It's hip to be square: An ode to an old-fashioned dessert
From church cookbooks to after-school snacks, sweet squares deserve a comeback
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Sure, squares are considered the domain of grandmothers and church cookbooks. But these somewhat frumpy delicacies have stood the test of time for a reason. All but the fanciest are faster and simpler than cookies, and all are satisfyingly chewy and extremely shareable. Yet squares have been supplanted by trendier fare: finicky macarons, over-iced and over-priced cupcakes and preposterous cronuts. We think the humble bar cookie deserves more love. Sometimes, cutting corners can be a good thing. Here are some favourite recipes to get you started.
Salted browned butter crispy rice treats
Deb Perelman, the home chef behind the Internet sensation Smitten Kitchen, is an evangelist for this modernized version of a classic after-school snack. They take “five minutes, tops” longer than the traditional version, Perelman wrote, and if you’re willing to share, “get ready to make friends.”
• ½ cup unsalted butter, plus extra for the pan
• 1 (285-gram) bag marshmallows
• Heaping 1/4 teaspoon coarse sea salt
• 6 cups crispy rice cereal
1. Butter an 8-inch square cake pan with 2-inch sides.
2. In a large pot, melt butter over medium-low heat. Watch carefully. As soon as the butter takes on a nutty color, turn the heat off and stir in the marshmallows. Stir until the marshmallows are smooth.
3. Remove the pot from the stove and stir in the salt and cereal. Quickly spread into prepared pan. Cool before cutting into squares.
Fresh lemon bars
These sunshine-hued, sweet-tart bars are a picnic standby. And they’re ideal for getting kids involved in the kitchen, Ceri Marsh of Potato Chronicles writes. Little hands can help with pressing the crust into the pan, cracking eggs and grating the frozen butter. And, it goes without saying, they’re pros at gobbling them down.
• 2 cups flour
• 1/3 cup wheat germ
• 1/3 cup confectioner’s sugar
• 3/4 tsp salt
• 2 sticks frozen butter
• 1 1/2 cup sugar
• 1/3 cup flour
• 1/4 tsp salt
• 3/4 cups lemon juice (I used 4 Meyer lemons)
• 1 Tbsp zest
• 3 eggs
• 1 egg yolk
1. Preheat your oven to 350 degrees. Butter a 9x13 glass pan with a bit of butter. Mix dry ingredients for the crust. Grate the sticks of frozen butter with a cheese grater. Toss the frozen butter curls into the flour mixture until you have a mealy texture. Press the loose dough into the pan and use your hands to flatten it. Chill for 15 minutes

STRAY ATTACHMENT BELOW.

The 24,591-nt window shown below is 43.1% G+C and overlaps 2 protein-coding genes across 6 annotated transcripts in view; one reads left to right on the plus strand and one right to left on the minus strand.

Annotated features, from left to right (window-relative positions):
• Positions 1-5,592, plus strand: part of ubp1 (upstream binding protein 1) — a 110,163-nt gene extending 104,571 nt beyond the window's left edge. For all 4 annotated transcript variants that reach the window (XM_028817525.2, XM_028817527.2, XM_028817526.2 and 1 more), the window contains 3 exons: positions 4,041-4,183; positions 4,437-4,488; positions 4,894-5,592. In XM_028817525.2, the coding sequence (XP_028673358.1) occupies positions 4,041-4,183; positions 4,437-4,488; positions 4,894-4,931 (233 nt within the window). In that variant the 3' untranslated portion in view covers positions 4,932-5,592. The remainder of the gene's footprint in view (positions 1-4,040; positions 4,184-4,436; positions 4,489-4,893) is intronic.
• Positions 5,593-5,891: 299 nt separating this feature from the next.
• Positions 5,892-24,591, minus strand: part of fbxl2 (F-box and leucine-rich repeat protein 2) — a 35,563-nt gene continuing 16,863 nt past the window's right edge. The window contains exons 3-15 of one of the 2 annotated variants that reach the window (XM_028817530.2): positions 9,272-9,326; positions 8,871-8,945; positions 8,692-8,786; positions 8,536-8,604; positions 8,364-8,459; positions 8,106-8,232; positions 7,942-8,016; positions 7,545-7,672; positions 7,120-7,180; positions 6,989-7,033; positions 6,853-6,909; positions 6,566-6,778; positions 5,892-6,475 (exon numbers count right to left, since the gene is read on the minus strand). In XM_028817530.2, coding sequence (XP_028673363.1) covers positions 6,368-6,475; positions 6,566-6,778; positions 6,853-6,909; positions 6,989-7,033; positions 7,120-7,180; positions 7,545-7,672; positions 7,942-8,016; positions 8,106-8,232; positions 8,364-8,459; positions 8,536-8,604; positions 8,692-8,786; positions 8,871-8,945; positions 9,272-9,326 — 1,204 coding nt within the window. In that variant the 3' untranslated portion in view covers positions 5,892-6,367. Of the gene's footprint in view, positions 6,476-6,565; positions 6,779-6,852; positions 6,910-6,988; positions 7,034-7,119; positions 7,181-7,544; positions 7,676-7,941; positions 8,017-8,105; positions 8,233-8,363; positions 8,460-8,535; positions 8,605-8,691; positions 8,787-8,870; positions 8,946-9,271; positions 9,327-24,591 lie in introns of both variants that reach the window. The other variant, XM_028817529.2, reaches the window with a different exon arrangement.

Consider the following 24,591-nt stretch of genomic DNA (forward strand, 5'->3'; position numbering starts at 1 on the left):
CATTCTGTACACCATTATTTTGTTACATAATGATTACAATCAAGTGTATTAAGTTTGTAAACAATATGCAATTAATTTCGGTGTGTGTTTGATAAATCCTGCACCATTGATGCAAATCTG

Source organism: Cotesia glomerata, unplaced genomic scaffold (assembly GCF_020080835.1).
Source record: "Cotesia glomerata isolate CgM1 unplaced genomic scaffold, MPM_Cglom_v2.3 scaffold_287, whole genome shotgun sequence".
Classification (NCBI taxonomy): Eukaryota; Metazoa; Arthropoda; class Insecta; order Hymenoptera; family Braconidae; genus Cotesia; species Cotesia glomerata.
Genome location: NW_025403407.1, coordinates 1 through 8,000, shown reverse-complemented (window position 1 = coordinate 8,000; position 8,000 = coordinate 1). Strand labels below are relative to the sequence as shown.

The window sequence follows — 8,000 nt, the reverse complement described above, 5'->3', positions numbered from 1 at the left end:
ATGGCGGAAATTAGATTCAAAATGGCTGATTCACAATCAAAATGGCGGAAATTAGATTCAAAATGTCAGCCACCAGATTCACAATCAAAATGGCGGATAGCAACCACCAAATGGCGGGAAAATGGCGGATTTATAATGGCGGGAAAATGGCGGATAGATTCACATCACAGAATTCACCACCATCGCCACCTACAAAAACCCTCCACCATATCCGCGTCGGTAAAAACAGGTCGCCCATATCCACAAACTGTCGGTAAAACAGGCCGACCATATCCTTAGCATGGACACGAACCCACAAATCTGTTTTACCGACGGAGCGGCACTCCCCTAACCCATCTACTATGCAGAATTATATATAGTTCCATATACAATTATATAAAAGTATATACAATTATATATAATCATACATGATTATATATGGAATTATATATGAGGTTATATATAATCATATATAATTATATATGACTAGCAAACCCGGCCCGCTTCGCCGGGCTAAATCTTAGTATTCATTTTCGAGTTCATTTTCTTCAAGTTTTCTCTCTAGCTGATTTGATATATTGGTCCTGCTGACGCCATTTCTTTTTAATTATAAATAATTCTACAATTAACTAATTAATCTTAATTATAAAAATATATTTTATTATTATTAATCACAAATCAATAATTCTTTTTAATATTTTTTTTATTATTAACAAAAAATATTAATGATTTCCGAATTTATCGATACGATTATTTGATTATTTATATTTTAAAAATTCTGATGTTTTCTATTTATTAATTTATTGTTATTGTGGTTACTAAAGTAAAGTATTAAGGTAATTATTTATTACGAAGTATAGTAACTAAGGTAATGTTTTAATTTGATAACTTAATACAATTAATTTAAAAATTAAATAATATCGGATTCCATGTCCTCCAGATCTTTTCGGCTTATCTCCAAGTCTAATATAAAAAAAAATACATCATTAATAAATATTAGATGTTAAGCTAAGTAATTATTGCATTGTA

2. Bake the crust for 15 to 18 minutes until just beginning to turn golden.
3. Mix sugar, flour and salt for the filling. Add lemon juice and zest and blend well. Whisk in eggs and the yolk. Gently pour filing mixture onto the hot crust. If you don’t pour a small stream, the weight of the filling will dent the crust.
4. Bake for 18 to 20 minutes until the filling has just set. Allow to cool completely before slicing into squares.
Chocolate almond toffee bars
These treats — which are similar to a coconut-laden southern speciality, the Hello Dolly square — are one of TV chef Anna Olsen’s most requested recipes.
• 1 1/2 cups rolled oats
• 1/2 cup graham cracker crumbs
• 1/4 tsp fine salt
• 1/2 cup unsalted butter, melted
• 1 cup Skor toffee bits
• 1 cup chocolate chips
• 1 cup sliced almonds
• 1 can sweetened condensed milk
1. Preheat the oven to 350°F (180°C). Grease and line an 8-inch square pan with parchment paper so that the paper hangs over the sides of the pan.
2. Stir the oats, graham crumbs and salt in a bowl to combine, then stir in the melted butter. Press the crumbly oat mixture into the prepared pan. Sprinkle Skor bits evenly on top, followed by chocolate chips and sliced almonds.
3. Pour condensed milk evenly over pan. Bake for 30 to 40 minutes, or until the top is golden brown and the edges are bubbling.
4. Cool to room temperature in the pan, then chill for at least 4 hours before slicing into bars.
From In the Kitchen with Anna: New Ways with the Classics, Whitecap Books
Bonus recipe: Banana Blondies
Jennifer Reese, author of Make the Bread, Buy the Butter, blogs about her cooking adventures – and parenting teens – at tipsybaker.com. Her go-to square recipe, created by Aussie baker Dan Lepard, is “slightly tricky, but worth it.” Borrowing a phrase from C.S. Lewis’s The Screwtape Letters, she wrote on her blog that these sweets are the work of “our father below.”
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